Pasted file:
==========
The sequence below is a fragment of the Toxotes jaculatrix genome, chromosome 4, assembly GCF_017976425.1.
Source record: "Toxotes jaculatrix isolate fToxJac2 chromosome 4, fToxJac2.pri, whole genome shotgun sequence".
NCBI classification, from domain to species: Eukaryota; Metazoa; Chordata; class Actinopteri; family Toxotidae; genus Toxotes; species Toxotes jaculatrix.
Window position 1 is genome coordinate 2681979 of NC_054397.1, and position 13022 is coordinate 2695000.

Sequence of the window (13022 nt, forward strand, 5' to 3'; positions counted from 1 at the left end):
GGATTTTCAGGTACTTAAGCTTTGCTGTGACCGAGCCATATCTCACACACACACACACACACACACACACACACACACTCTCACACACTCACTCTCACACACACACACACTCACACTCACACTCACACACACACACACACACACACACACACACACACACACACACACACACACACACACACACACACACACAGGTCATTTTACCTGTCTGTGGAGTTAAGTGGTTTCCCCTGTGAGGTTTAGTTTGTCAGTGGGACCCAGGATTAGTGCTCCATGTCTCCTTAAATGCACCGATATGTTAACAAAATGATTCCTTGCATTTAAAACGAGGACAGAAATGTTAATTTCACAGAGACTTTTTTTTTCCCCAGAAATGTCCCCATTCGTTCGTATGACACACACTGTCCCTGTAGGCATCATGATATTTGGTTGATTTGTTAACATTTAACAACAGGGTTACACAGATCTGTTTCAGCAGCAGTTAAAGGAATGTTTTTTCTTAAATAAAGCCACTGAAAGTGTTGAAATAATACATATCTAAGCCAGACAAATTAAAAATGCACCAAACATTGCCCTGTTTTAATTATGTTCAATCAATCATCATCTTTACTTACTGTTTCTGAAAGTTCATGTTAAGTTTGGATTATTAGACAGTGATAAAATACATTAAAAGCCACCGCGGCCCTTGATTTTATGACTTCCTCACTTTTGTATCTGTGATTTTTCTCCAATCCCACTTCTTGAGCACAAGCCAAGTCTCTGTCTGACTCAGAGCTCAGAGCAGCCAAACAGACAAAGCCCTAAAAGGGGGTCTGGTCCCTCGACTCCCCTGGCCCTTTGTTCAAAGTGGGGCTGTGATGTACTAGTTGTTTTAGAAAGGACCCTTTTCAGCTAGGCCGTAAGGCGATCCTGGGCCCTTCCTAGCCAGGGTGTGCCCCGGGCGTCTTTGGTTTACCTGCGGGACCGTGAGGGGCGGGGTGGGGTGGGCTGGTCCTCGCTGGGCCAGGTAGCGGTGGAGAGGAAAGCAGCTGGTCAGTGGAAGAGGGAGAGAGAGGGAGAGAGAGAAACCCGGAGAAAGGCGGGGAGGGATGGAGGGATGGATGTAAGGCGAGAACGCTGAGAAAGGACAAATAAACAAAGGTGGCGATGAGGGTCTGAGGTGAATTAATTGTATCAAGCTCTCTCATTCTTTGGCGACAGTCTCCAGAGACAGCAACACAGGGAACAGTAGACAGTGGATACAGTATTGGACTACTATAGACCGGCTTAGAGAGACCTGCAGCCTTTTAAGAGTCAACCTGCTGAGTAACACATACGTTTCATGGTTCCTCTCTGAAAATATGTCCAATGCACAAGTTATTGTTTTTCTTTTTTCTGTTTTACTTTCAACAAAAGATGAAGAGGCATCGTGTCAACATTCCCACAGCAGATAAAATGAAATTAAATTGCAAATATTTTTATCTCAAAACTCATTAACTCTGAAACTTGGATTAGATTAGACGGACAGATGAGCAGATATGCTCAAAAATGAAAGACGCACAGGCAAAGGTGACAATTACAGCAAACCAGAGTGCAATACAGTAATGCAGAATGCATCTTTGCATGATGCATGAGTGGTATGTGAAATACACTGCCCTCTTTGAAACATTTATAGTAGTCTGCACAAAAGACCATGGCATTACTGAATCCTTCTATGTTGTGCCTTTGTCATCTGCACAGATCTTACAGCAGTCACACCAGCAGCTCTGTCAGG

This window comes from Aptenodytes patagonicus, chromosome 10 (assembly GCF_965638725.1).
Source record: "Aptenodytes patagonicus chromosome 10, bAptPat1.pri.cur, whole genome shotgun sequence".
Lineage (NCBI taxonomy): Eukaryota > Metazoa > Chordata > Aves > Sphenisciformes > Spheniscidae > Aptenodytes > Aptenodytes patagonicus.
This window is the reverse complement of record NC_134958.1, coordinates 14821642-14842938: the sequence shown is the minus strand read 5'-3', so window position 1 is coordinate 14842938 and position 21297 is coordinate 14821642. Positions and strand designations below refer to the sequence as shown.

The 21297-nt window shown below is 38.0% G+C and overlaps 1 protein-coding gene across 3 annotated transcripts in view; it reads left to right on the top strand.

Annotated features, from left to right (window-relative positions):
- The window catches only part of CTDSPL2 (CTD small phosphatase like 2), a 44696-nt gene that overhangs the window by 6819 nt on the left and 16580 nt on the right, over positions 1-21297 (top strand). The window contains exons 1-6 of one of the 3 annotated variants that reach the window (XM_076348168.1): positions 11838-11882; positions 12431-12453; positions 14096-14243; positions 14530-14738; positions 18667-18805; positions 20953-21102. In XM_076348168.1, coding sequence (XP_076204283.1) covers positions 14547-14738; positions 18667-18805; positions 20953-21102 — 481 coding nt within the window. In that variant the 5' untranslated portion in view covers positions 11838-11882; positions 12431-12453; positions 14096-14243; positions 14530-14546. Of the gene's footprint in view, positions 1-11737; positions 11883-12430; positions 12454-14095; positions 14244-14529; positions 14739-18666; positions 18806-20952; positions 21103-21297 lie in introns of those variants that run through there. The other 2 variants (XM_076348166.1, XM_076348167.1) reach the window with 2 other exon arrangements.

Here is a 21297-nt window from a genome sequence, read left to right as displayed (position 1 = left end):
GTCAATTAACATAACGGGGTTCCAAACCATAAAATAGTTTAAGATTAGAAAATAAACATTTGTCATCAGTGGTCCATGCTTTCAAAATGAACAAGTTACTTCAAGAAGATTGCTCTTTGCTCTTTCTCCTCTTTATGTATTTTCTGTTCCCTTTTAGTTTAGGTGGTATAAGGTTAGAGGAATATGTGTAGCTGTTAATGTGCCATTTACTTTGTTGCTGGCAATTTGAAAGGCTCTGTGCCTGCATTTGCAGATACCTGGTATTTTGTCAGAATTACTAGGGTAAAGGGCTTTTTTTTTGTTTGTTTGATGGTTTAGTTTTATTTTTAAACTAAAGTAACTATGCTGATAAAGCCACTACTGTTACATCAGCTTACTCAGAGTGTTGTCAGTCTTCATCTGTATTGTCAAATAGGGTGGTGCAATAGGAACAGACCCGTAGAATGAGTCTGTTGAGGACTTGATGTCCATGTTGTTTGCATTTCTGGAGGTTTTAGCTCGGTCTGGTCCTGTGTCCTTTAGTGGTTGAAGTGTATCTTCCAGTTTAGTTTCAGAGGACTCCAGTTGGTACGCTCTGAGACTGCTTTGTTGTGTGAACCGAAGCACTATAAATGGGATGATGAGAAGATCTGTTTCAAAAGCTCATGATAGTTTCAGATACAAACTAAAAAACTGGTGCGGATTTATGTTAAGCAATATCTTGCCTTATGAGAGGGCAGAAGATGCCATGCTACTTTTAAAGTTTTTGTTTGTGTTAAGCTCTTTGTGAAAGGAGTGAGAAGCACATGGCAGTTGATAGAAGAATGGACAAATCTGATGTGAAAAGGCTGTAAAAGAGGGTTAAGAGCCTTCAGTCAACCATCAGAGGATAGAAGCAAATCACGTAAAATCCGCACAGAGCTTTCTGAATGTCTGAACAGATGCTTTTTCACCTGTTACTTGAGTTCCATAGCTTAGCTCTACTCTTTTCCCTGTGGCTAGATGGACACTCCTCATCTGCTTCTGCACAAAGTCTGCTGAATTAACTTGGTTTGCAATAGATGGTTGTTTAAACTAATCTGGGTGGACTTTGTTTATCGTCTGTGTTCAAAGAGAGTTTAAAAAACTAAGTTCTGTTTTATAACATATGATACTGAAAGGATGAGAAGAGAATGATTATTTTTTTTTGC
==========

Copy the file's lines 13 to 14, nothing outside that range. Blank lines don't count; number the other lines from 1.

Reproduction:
- The window catches only part of CTDSPL2 (CTD small phosphatase like 2), a 44696-nt gene that overhangs the window by 6819 nt on the left and 16580 nt on the right, over positions 1-21297 (top strand). The window contains exons 1-6 of one of the 3 annotated variants that reach the window (XM_076348168.1): positions 11838-11882; positions 12431-12453; positions 14096-14243; positions 14530-14738; positions 18667-18805; positions 20953-21102. In XM_076348168.1, coding sequence (XP_076204283.1) covers positions 14547-14738; positions 18667-18805; positions 20953-21102 — 481 coding nt within the window. In that variant the 5' untranslated portion in view covers positions 11838-11882; positions 12431-12453; positions 14096-14243; positions 14530-14546. Of the gene's footprint in view, positions 1-11737; positions 11883-12430; positions 12454-14095; positions 14244-14529; positions 14739-18666; positions 18806-20952; positions 21103-21297 lie in introns of those variants that run through there. The other 2 variants (XM_076348166.1, XM_076348167.1) reach the window with 2 other exon arrangements.

Here is a 21297-nt window from a genome sequence, read left to right as displayed (position 1 = left end):